Personal Theory on Personality Development Term Paper

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Personal Theory of Psychological Development

The formal academic study of human psychology is not much more than a century old, with most of its fundamental concepts evolving only in the 20th century. The study of human personality is a particularly complex area of human psychology because it is a product of so many independent variables, as well as on their interrelationships.

Undoubtedly, there are biological components to the makeup of personality; there are also myriad environmental factors, some of which even alter physiological development and function. Early experiences, especially those within the nuclear family unit, can have profound influence on the personality of the individual; even birth order plays a role in various aspects of personality; they are also linked directly to specific physiological processes through which birth-order-based differences express themselves in behavioral tendencies.

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In some respects, infants are born with predisposition toward anxiety, stress response disorders, and other barriers to optimal psychological adjustment as a result of conditions in the family during their gestation. From the moment of birth, mothers differ in their ability to care for their infants and in the manner in which they interact with them. Experiences in that regard begin to play a role in shaping important elements of personality within the first few months of life. Meanwhile, there are just as powerful influences on the personality that arise strictly as a function of interpersonal and other social experiences outside the family, educational experiences, social norms, expectations, and culture. Besides providing the "software" for foundational beliefs and perspectives, social culture contributes to the personality of the individual in many ways as well.

TOPIC: Term Paper on Personal Theory on Personality Development Assignment

In the most general sense, human personality develops very similarly in different people, at least in terms of the identifiable patterns and interrelationships of different areas of focus. The same is substantially true of abnormal psychology and it is precisely the repeatability of psychological experiments into both normal and abnormal patterns of psychological development that is so important in so far as applying academic concepts to human behavior. However, determining exactly how much of every element of human psychology is expressed within the personality develop of the individual is much more difficult to measure precisely.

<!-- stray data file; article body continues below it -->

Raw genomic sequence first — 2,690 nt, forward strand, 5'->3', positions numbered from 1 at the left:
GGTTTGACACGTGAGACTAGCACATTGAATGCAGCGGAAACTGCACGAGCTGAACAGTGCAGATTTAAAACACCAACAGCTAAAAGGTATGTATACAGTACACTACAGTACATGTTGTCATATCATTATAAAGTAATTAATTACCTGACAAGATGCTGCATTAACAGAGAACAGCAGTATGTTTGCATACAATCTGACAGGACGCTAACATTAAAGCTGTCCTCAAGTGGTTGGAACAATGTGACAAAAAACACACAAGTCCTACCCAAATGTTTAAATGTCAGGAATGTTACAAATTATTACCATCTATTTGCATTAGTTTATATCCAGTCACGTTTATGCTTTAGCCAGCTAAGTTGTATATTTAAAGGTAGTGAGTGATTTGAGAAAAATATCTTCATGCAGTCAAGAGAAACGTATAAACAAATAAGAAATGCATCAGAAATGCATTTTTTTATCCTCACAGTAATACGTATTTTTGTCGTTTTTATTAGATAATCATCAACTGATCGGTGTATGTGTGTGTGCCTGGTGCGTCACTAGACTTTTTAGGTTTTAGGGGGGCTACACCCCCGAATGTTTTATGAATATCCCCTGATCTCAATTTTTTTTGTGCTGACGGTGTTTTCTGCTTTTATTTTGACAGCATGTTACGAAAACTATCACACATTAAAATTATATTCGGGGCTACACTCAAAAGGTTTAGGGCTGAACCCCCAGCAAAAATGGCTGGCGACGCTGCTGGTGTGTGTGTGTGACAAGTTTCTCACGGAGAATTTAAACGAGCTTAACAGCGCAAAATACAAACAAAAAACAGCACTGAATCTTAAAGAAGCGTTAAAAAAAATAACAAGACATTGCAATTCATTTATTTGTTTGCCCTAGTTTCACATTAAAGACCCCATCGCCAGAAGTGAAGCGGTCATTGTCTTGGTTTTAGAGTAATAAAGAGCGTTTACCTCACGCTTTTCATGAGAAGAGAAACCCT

Likewise, the influence of social norms and cultural values often produces characteristic psychological expectations and orientation among different people. On one hand, they are expressed as parts of the personality of the individual; on the other hand, they are nothing more than the "programming" to which they were exposed through the socialization process. Moreover, the difference in the specific psychological influences or "themes" at work in different people means that the keys to understanding their psychology may require analysis through completely different schools of psychological study and thought. Whereas everyone's psychological development includes both

To develop a comprehensive approach to understanding the development of human personality, it is necessary to consider the various core elements of those schools of thought that have been empirically tested. In some respects, the more complex part involves distinguishing the various influences of so many variables that contribute simultaneously to the development of personality.

Major Psychological Perspectives and Personality Development

Very generally, psychological theorists typically focus on one of three approaches to understand the human mind: behaviorists study the manner in which the psychology of the individual is shaped by external experiences with the environment; biophysiologists focus on the biological or physiological root of human behavior; and psychoanalytical theorists emphasize the importance of subconscious experiences, reactions, and adaptations to experiences (Gerrig & Zimbardo, 2008). .

Behavioral and Humanistic Psychology

The principal tenet of behavioral and humanistic psychology is that biological organisms are directly influenced by their experiences in ways that contribute to psychological development (Bradshaw, 2002; Gerrig & Zimbardo, 2008). Repeated experiences result in patterns of expectations and responses that are characteristic of specific types of experiences. Where those experiences are predominantly positive, they help establish healthy personality development; where they substantially (or traumatically) negative, they typically result in less well-adjusted personality development or in classical manifestations (Skinner, in: Gerrig & Zimbardo, 2008).

Biophysiology and Cognitive Psychology

The main concept underlying the biological/physiological and cognitive approach to understanding human psychology is that the observable and measurable behavioral manifestations of human psychology and personality are substantially the product of biological influences, such as the genetics of heredity and structural differences in the brain or in brain functions (Pinker, 2002). Those aspects of physiology can also be heavily influenced by the environment (Sternberg & Ridgway, 2003) and the modern approach is to consider the influence of biological mechanisms and experiential influences jointly rather than separately (Gerrig & Zimbardo, 2008).Similarly, principals of cognitive psychology offer empirically documented operational stages of early psychological development (Piaget, in Gerrig & Zimbardo, 2008) that are primarily dependent on chronological age. The modern view of psychology includes these concepts as well as principals of lifelong psychological development such as those of Maslow's Hierarchy as well as (Pinker, 2002).